Yes, Legere likes Mackelmore so much that after he was denied entry to the artist’s concert for AT&T, the chief executive took it upon himself to throw his own party hosting his favorite man. Legere announced last week that he is presenting his own Macklemore & Ryan Lewis concert at the Belasco Theater in Los Angeles on Jan. 23, three days in advance of their performance on the Grammy Awards at the Staples Center, and history would dictate that it’s probably going to be a good time. It’s still unclear if Legere will make an appearance on the stage, or take part in a Macklemore diddy, but it’s safe to say that with Legere, anything could happen.


3. He runs the Twitter game

Aside from Macklemore music, it would appear that another one of Legere’s big interests is that of social media, especially Twitter. The T-Mobile big man tweets up a storm, routinely retweets and responds to followers, and doesn’t just employ the microblogging platform for marketing purposes alone, which is more than many executives can say. On top of all that, Legere is true to himself on Twitter, and is none too shy about bashing his rivals on that social media site, either. One of his most recent tweets reads, “I know there’s been some questions about it, it’s pronounced “Ledger”- as in @ATT is about to jump off the ledge…r ;),” and there’s definitely more from where that came from.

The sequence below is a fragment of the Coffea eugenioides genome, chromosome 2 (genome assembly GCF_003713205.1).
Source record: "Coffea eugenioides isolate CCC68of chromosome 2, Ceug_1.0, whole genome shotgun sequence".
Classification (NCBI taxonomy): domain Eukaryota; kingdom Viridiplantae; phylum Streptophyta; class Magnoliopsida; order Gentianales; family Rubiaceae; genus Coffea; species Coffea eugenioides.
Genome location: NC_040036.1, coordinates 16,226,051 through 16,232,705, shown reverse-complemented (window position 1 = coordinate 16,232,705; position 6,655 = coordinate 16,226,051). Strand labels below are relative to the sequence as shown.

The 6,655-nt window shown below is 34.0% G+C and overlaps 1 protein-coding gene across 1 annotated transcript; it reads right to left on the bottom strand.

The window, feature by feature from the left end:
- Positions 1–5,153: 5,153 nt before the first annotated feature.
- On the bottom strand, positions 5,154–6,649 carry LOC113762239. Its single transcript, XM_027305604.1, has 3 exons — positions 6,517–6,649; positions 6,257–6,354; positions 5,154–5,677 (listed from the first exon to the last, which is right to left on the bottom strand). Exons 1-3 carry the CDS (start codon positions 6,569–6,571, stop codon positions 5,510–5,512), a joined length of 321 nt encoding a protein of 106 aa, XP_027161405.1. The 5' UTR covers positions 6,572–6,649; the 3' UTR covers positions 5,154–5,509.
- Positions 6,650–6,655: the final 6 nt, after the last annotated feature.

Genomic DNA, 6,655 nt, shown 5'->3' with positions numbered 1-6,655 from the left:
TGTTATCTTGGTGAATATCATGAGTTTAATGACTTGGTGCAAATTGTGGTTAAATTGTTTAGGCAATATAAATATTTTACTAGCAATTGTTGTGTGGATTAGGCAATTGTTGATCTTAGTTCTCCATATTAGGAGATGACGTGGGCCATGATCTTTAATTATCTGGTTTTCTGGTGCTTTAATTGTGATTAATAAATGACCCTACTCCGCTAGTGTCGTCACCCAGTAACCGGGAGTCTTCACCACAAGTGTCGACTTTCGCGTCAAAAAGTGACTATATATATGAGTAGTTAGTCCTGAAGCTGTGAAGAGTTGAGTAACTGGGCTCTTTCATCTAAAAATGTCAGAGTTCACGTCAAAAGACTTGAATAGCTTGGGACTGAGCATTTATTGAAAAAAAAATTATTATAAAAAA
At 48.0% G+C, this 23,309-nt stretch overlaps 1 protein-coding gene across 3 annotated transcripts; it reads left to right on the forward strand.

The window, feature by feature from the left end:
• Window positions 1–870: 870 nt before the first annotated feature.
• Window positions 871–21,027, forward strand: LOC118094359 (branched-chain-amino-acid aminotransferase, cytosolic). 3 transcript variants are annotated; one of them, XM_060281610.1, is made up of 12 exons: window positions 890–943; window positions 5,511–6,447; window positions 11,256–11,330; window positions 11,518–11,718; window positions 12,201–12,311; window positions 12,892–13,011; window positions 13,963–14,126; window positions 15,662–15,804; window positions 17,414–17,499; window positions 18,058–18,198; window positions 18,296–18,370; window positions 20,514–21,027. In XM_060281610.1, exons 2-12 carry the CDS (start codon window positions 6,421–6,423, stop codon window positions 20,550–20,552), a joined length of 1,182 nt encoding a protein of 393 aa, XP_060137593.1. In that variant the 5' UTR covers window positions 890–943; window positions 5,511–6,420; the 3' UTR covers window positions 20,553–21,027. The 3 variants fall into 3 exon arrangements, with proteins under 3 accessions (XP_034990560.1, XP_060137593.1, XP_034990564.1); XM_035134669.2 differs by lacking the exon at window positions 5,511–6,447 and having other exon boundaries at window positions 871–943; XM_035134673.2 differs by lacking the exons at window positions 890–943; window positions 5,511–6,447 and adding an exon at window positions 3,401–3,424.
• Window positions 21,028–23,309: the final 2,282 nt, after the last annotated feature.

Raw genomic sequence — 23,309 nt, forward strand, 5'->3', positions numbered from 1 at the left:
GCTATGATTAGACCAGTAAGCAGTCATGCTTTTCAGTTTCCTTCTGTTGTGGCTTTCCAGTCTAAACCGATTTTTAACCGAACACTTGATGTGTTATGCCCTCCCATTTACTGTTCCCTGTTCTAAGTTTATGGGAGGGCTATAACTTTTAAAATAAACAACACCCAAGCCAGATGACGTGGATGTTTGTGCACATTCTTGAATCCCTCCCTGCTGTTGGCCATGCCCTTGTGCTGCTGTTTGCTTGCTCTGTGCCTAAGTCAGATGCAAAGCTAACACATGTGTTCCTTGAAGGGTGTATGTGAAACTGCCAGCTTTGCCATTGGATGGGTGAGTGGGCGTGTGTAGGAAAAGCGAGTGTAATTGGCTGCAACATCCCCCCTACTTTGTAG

Last but not least, Legere utilizes Twitter to respond to inquiries and answer customer questions or complains about T-Mobile’s services. CNET reported back in August that CNN’s Jake Tapper tweeted Legere one day, alerting him that T-Mobile was charging the wife of a soldier killed in action three years ago for his account, and Legere responded almost immediately, resolving the issue in less than two hours. He tweeted back to Tapper: “@jaketapper don’t thank me. It’s a sickening shame it happened. I am deeply sorry and have already handled it. Thank you for speaking out.

source: http://www.flickr.com/photos/carlossilva/

 4. Legere is a big runner